Over 30 years after the 1968 Columbia Student Revolt that protested against Columbia University’s historic policies of institutional racism during the 20th century, the Columbia University Administration, like most U.S. university administrations, was apparently still not eager to hire many African-Americans as tenured faculty members (despite Columbia’s West Harlem location). As The Great Wells of Democracy by Manning Marable observed in 2002:
“In 2001, the total number of African-American faculty at all institutions was 61,183, a figure representing only 6.1 percent of all U.S. faculty…A 2001 survey of the twenty-seven highest-ranked research universities in the United States indicated that 3.6 percent of all faculty was black. African-American educators remain underrepresented in the upper levels of academic administration…At Columbia University…the total number of tenured full professors and associate professors in the College of Arts and Sciences was eight out of a total of approximately 440 tenured faculty. Three out of these eight African-American faculty members only received tenure in 2001 and 2002…”
Despite the opposition of most Harlem community activists, the Columbia University Administration is also attempting in the 21st-century to expand its campus more into West Harlem, north of West 125th Street.
As The Closed Corporation by James Ridgeway observed as long ago as 1969, “While Columbia passes as a university, in reality it is among the great real estate development corporations.” And in The Tenant Survival Book, Emily Jane Goodman noted how Columbia University operated within Manhattan’s real estate industry during the 20th century:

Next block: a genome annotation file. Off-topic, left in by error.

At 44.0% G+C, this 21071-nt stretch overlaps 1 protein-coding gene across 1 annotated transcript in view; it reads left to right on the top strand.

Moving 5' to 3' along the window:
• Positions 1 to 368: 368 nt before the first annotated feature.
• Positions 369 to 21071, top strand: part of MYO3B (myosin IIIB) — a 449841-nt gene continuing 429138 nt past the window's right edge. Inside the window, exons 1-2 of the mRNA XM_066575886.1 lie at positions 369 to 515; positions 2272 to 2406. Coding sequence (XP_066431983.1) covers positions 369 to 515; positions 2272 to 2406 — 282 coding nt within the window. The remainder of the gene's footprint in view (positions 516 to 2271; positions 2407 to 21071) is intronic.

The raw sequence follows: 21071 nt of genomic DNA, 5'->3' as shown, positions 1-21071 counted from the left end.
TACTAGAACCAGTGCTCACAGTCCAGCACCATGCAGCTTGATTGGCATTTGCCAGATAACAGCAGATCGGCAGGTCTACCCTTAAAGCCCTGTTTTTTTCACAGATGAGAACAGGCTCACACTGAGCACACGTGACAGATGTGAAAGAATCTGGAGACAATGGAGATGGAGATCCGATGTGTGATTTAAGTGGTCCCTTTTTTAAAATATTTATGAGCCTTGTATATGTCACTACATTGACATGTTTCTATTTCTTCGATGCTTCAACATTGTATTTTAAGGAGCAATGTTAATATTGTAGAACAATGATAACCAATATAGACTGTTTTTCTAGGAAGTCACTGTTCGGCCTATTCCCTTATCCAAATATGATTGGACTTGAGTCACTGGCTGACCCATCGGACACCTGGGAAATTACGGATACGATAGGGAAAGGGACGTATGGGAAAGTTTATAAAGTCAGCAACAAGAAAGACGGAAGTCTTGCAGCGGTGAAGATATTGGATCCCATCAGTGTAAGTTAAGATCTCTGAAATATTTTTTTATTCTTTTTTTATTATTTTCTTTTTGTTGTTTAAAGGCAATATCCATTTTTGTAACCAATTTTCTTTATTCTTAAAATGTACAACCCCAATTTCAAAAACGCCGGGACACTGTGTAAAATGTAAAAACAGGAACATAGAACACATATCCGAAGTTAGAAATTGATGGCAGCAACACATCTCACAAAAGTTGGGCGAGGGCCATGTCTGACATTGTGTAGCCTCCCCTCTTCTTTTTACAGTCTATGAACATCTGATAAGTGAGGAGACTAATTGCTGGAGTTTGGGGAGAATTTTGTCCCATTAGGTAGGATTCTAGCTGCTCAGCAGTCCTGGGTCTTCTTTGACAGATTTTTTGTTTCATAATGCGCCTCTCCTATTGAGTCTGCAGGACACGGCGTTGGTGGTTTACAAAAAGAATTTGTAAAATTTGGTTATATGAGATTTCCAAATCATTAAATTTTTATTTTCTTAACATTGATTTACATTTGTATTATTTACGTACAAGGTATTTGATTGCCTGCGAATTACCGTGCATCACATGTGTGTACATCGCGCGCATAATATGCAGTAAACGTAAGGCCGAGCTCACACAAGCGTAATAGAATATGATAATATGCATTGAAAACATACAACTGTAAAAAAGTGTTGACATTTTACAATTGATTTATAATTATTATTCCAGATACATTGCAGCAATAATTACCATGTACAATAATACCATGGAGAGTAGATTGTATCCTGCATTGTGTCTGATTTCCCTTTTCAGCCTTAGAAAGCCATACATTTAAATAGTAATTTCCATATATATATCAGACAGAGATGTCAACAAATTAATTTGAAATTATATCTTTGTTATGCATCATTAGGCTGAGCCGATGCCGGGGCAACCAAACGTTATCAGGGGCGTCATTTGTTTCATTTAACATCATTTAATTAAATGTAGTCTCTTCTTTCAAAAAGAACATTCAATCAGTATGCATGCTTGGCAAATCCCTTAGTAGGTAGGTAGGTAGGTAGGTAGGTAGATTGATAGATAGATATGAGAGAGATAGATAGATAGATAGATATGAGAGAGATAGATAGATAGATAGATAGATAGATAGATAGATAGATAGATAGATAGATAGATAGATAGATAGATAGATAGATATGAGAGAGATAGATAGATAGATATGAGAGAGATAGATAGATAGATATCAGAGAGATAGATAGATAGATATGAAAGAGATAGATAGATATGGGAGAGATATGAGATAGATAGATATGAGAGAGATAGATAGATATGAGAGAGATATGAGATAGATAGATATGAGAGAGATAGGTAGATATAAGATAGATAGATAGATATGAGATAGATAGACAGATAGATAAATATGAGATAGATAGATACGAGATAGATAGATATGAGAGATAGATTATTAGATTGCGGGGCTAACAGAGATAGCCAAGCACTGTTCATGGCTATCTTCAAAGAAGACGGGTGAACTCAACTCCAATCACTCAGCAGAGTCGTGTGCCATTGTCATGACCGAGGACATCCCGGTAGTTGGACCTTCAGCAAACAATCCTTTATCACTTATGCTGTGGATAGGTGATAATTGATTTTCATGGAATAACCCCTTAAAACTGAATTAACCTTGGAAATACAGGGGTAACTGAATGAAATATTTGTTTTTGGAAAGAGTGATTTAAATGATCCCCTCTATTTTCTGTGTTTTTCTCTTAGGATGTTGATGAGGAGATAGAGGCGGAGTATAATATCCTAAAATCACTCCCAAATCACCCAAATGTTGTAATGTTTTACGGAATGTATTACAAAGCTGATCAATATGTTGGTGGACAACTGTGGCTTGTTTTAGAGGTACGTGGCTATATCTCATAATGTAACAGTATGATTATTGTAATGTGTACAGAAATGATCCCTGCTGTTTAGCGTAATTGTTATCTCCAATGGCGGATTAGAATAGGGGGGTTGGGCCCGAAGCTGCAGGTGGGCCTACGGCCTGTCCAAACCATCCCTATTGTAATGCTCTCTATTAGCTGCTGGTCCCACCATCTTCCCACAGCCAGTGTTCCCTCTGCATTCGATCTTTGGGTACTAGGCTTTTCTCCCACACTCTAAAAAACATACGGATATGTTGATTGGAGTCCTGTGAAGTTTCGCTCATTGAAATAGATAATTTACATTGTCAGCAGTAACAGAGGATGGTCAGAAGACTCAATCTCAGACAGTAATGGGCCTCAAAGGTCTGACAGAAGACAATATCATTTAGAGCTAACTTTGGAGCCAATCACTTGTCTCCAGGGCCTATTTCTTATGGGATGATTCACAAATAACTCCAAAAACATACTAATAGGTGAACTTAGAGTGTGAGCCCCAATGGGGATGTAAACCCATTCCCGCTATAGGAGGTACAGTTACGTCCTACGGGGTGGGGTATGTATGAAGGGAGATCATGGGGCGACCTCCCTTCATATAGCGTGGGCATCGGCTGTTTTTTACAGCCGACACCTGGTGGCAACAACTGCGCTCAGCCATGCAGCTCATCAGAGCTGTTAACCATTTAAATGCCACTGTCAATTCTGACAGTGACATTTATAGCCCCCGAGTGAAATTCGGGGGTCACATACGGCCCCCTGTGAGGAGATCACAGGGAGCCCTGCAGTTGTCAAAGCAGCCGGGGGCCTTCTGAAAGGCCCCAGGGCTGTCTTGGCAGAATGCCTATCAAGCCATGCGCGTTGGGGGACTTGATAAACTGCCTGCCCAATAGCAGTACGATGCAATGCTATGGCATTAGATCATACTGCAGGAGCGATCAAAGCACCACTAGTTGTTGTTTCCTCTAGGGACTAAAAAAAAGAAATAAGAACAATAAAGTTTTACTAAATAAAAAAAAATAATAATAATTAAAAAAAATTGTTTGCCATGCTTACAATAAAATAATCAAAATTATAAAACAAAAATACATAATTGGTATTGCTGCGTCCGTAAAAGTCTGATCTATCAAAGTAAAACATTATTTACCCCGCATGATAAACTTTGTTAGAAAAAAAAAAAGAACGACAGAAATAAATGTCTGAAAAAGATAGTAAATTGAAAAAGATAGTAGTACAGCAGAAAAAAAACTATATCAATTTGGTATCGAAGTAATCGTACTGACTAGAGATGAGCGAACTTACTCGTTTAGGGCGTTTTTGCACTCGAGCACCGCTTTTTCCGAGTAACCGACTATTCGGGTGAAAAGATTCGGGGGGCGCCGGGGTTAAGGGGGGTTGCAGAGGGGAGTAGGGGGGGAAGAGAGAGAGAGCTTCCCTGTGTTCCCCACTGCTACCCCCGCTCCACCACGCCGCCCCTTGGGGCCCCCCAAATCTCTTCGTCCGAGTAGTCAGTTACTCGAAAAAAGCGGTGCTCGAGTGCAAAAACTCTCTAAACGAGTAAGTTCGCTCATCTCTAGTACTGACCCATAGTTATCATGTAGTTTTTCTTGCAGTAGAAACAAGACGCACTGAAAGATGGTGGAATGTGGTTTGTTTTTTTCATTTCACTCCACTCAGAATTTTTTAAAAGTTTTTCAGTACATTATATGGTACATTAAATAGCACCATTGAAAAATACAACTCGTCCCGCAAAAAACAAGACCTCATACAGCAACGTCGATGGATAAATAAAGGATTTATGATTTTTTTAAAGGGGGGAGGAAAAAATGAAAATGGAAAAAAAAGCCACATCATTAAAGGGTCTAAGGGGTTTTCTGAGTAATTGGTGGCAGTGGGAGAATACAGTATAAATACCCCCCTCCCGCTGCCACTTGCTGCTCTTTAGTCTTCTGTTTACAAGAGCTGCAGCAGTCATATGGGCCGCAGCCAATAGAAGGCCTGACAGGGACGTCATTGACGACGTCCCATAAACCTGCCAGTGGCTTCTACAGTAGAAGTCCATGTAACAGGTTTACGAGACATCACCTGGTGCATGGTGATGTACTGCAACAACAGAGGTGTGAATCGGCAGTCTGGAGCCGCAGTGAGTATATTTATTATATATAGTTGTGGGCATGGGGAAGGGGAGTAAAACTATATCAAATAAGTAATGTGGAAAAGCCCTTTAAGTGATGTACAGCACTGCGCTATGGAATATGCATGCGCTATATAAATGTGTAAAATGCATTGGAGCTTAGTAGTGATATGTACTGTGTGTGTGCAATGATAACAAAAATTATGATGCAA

“Columbia and its chain of associated institutions on Morningside Heights and Washington Heights…engaged in surreptitious acquisitions of multiple dwellings, housing thousands of poor and moderate middle-income families in the neighborhood where Columbia corporate institutions were planning a $250 million expansion plan.
“It has been estimated that almost 10,000 apartments all structurally sound, low-rental and rent-controlled housing were systematically demolished over the years to make room for the Columbia complex.”
Not surprisingly, Columbia has never been very popular with most NYC tenants. As The Closed Corporation also observed:
“It would be difficult to find an institution of higher learning in the country so deeply and justly detested as is Columbia University in New York City…The Ford Foundation approached Columbia…to run some urban programs…The main function of the Ford projects was to provide a publicity shield behind which the educational institutions on Morningside Heights, led by Columbia, continued their land grab…Columbia refuses to make public its real estate holdings.” (Downtown 3/5/97)
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